After melting from the frozen state, the vitreous body structure is changed into the two phases. One phase is associated fibrils as the arrowheads in Figures 2(a) and (b) show, which do not have the beads. Another phase is amorphous aggregates as the arrowheads in Figures 2(c), (d) show. After rinsing the melted vitreous body with saline or distilled water, the amorphous aggregates as the arrowhead in Figures 2(c) and (d) were not observed except the associated fibrils as the arrowhead in Figures 2(a) and (b). These amorphous aggregates are water-soluble and thought to be derived from beads observed in Figure 1.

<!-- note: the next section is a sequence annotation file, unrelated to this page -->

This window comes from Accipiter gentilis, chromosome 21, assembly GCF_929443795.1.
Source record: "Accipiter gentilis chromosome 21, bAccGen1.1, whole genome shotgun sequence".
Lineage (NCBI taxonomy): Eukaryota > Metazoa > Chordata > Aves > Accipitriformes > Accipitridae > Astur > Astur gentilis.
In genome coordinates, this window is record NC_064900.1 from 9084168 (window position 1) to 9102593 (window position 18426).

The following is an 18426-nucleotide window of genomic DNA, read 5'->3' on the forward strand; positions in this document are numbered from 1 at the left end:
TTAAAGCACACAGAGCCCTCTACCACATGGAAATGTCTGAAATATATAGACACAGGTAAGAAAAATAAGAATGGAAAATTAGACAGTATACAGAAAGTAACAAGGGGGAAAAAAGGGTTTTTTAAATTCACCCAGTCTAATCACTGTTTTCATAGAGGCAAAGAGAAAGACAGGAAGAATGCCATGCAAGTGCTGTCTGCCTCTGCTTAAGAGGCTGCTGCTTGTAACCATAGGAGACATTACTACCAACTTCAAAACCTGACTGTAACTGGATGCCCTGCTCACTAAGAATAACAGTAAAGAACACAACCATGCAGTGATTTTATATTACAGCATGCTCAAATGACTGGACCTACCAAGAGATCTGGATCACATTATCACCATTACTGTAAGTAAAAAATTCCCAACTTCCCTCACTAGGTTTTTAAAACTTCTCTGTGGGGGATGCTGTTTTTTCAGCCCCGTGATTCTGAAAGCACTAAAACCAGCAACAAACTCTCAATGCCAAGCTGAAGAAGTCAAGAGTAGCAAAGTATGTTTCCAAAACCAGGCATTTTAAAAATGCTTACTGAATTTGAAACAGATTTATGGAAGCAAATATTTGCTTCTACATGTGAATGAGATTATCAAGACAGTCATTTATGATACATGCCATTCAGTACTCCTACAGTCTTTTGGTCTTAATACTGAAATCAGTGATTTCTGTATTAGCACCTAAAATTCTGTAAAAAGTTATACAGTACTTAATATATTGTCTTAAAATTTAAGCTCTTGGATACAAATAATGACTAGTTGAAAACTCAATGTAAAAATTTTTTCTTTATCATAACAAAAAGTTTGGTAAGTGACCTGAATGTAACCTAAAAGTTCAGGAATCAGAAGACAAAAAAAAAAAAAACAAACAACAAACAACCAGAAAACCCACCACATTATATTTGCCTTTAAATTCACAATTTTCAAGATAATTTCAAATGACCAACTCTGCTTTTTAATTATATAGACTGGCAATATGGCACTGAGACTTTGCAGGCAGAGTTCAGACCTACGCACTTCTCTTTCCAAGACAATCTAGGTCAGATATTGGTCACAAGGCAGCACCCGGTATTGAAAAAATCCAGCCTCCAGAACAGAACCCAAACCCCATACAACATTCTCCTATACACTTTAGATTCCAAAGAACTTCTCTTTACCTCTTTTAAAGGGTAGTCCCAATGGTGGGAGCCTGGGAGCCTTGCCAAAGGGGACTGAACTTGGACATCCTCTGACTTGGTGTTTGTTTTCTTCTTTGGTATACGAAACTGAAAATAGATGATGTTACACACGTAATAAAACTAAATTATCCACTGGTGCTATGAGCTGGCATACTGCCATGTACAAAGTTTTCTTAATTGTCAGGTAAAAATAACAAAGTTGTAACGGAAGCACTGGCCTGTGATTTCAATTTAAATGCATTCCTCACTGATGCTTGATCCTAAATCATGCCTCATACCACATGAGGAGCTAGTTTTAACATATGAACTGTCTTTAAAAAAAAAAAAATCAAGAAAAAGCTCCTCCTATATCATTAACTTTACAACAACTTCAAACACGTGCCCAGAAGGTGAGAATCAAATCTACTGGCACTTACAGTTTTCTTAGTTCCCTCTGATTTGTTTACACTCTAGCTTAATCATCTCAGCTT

The double stain method reveals more precisely the conformational fibers change of vitreous body in Figure 3. Native vitreous body shows homogeneous blue stained 3 dimensional networks with beads as Figure 1 shows. It means the surface of native vitreous body fiber is glucosamine (probably hyaluronic acid). However, the melted vitreous body shows mainly red stained fiber aggregates, which means connective tissues (probably collagen) without any beads. These results are coincident with those of Figures 1 and 2. It was found [13] that ruthenium red positive glycosaminoglycans exist as amorphous masses on collagen fibrils, as well as filaments intercomnecting collagen fibrils and amorphous materials. It is proposed that HA binds with collagen fibrils via chondroitin sulfate.